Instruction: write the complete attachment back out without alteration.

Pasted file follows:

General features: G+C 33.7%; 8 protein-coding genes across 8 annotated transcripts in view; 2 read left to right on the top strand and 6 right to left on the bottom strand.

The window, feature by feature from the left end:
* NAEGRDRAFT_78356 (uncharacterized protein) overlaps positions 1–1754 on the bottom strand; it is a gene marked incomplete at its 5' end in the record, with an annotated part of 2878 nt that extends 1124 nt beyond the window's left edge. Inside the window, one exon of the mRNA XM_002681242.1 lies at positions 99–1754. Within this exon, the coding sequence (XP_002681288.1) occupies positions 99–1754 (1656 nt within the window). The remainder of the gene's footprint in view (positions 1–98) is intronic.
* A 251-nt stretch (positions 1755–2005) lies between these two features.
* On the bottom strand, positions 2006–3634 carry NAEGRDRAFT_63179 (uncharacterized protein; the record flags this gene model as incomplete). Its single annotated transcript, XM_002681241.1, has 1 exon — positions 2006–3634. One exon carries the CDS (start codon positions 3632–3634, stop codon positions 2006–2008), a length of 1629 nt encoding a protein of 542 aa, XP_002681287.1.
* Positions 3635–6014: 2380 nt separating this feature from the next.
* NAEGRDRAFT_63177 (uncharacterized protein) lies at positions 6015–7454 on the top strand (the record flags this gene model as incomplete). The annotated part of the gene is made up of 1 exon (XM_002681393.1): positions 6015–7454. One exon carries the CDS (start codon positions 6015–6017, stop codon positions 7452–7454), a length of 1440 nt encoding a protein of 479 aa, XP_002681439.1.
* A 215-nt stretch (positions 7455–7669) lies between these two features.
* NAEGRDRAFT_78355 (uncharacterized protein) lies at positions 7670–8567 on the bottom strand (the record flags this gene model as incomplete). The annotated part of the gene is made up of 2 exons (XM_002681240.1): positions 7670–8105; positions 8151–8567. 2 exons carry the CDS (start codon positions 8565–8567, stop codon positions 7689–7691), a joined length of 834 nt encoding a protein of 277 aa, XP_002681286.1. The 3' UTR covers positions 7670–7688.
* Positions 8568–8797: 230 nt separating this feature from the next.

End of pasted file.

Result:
General features: G+C 33.7%; 8 protein-coding genes across 8 annotated transcripts in view; 2 read left to right on the top strand and 6 right to left on the bottom strand.

The window, feature by feature from the left end:
* NAEGRDRAFT_78356 (uncharacterized protein) overlaps positions 1–1754 on the bottom strand; it is a gene marked incomplete at its 5' end in the record, with an annotated part of 2878 nt that extends 1124 nt beyond the window's left edge. Inside the window, one exon of the mRNA XM_002681242.1 lies at positions 99–1754. Within this exon, the coding sequence (XP_002681288.1) occupies positions 99–1754 (1656 nt within the window). The remainder of the gene's footprint in view (positions 1–98) is intronic.
* A 251-nt stretch (positions 1755–2005) lies between these two features.
* On the bottom strand, positions 2006–3634 carry NAEGRDRAFT_63179 (uncharacterized protein; the record flags this gene model as incomplete). Its single annotated transcript, XM_002681241.1, has 1 exon — positions 2006–3634. One exon carries the CDS (start codon positions 3632–3634, stop codon positions 2006–2008), a length of 1629 nt encoding a protein of 542 aa, XP_002681287.1.
* Positions 3635–6014: 2380 nt separating this feature from the next.
* NAEGRDRAFT_63177 (uncharacterized protein) lies at positions 6015–7454 on the top strand (the record flags this gene model as incomplete). The annotated part of the gene is made up of 1 exon (XM_002681393.1): positions 6015–7454. One exon carries the CDS (start codon positions 6015–6017, stop codon positions 7452–7454), a length of 1440 nt encoding a protein of 479 aa, XP_002681439.1.
* A 215-nt stretch (positions 7455–7669) lies between these two features.
* NAEGRDRAFT_78355 (uncharacterized protein) lies at positions 7670–8567 on the bottom strand (the record flags this gene model as incomplete). The annotated part of the gene is made up of 2 exons (XM_002681240.1): positions 7670–8105; positions 8151–8567. 2 exons carry the CDS (start codon positions 8565–8567, stop codon positions 7689–7691), a joined length of 834 nt encoding a protein of 277 aa, XP_002681286.1. The 3' UTR covers positions 7670–7688.
* Positions 8568–8797: 230 nt separating this feature from the next.